Journal of Materials Science

, Volume 53, Issue 9, pp 6542–6551 | Cite as

Toughness and crystallization enhancement in wood fiber-reinforced polypropylene composite through controlling matrix nucleation

  • Lang Huang
  • Qiong Wu
  • Shujun Li
  • Rongxian Ou
  • Qingwen WangEmail author


Wood fiber/polypropylene (WF/PP) composites are commonly used to efficiently utilize natural resources and reduce environmental problems, but the low impact toughness has been a major disadvantage of this composite. Most studies are focused on fiber modification or adding coupling agents to overcome this problem, but few of them paid attention to the microstructure of the matrix and its effect on the interface adhesion. Isotactic polypropylene (PP) is polymorphic with different morphological forms: α-, β- and γ-forms. α-PP is predominated form, while β-PP has received considerable attention due to its promising toughness behavior. This study investigated the effect of adding a highly active β-nucleating agent (TMB) for PP on the mechanical and crystallization properties of PP/WF composite. Specifically, the impact strength, the nucleating effect, content of β-crystal, non-isothermal crystallization behavior and mechanical properties of the composite were investigated. Results showed that the content of the β-form crystal of nucleated PP (K value) reached 87% with the addition of 0.3 wt% TMB. Composites with TMB increased the crystallization peak temperature, accelerated the crystallization process and improved its impact strength by 53.12% with the addition of 0.3 wt% TMB nucleating agent, though tensile and flexural properties were dropped by about 10–20%. Also, the spherulite size of nucleated PP in the composite was dramatically decreased.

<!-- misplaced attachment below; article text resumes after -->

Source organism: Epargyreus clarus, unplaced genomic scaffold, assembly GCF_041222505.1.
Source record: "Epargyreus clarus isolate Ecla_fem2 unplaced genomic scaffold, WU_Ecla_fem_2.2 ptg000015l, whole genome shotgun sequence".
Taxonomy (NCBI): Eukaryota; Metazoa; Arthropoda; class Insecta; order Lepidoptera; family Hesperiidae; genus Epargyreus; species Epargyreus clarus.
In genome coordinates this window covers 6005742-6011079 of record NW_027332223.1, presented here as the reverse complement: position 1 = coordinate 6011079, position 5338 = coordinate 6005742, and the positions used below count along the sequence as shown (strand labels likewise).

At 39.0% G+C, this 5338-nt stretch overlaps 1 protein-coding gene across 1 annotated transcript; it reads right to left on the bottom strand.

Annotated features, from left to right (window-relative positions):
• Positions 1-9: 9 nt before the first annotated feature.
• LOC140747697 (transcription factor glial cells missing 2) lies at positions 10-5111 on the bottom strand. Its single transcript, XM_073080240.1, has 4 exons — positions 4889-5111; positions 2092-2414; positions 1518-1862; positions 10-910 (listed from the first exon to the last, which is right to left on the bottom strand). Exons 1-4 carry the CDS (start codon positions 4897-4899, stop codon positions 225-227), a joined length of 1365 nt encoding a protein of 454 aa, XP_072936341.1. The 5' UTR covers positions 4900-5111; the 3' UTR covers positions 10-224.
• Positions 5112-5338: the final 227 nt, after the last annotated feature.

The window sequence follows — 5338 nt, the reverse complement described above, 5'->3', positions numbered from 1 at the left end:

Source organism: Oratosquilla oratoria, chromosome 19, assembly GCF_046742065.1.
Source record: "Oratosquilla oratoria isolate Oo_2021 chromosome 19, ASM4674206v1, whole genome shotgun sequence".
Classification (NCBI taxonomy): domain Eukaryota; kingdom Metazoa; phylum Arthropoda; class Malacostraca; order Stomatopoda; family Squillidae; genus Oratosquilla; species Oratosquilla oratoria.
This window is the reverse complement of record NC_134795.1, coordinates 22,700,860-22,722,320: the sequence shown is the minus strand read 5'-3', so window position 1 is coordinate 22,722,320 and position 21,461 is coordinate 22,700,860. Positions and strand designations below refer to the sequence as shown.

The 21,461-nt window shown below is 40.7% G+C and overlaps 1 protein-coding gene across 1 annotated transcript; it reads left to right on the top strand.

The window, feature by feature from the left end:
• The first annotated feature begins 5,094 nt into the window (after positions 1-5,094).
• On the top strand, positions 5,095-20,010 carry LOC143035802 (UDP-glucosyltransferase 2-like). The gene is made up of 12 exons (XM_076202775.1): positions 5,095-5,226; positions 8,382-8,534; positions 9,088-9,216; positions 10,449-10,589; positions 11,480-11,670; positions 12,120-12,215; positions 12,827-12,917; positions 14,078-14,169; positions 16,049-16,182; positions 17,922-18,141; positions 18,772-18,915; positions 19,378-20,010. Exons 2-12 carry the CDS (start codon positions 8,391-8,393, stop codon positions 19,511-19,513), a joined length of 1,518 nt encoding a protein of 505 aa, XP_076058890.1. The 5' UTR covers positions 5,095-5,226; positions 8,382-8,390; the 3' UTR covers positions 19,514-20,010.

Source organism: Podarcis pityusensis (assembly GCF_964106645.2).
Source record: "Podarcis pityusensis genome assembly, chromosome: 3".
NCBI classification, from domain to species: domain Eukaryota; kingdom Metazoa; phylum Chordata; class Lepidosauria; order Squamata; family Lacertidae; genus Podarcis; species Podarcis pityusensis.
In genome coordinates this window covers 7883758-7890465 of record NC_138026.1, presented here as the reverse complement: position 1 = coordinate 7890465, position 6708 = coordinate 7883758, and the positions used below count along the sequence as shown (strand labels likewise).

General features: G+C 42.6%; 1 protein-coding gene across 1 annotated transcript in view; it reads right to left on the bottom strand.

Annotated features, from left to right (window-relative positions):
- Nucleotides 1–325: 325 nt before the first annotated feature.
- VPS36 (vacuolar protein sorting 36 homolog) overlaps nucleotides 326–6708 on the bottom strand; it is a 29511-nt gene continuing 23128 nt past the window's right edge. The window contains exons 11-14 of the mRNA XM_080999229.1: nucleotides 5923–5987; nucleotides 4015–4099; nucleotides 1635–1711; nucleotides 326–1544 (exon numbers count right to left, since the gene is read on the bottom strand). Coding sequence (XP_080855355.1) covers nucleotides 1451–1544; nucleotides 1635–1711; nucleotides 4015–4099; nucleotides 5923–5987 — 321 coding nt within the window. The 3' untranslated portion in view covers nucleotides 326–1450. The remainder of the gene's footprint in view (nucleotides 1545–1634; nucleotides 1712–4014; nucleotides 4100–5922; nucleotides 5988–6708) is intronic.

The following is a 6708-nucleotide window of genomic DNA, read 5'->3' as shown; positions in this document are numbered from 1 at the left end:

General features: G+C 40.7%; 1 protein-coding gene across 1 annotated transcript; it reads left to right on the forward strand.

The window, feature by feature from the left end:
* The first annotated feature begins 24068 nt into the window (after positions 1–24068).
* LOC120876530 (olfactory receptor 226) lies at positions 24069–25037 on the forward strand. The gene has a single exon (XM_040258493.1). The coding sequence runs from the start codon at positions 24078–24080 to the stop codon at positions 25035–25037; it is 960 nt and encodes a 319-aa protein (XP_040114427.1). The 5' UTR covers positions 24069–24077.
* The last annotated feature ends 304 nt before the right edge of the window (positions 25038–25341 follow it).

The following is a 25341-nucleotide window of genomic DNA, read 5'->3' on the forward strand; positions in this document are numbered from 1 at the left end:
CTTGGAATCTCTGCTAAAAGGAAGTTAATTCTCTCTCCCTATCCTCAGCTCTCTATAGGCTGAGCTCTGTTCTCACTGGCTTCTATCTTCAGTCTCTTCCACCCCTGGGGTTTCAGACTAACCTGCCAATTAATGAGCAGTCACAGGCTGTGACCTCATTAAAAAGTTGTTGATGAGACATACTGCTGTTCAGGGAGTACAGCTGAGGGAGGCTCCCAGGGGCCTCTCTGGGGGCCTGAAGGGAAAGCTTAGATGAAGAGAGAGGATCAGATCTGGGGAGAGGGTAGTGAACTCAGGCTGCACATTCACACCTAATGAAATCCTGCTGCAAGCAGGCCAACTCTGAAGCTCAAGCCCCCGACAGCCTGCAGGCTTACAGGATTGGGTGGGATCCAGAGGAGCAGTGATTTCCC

This work was supported by the National Natural Science Foundation of China (31600459, 31700517), Shandong Provincial Natural Science Foundation, China (ZR2017BC100) and China Postdoctoral Science Foundation (2017M622155).

Compliance with ethical standards

Conflict of interest

The authors declare that they have no conflict of interests.


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Authors and Affiliations

  1. 1.College of Materials and EnergySouth China Agricultural UniversityGuangzhouChina
  2. 2.College of Chemical EngineeringQingdao University of Science and TechnologyQingdaoChina
  3. 3.Composite Materials and Engineering CenterWashington State UniversityPullmanUSA
  4. 4.Key Laboratory of Bio-based Material Science and Technology (Ministry of Education)Northeast Forestry UniversityHarbinChina

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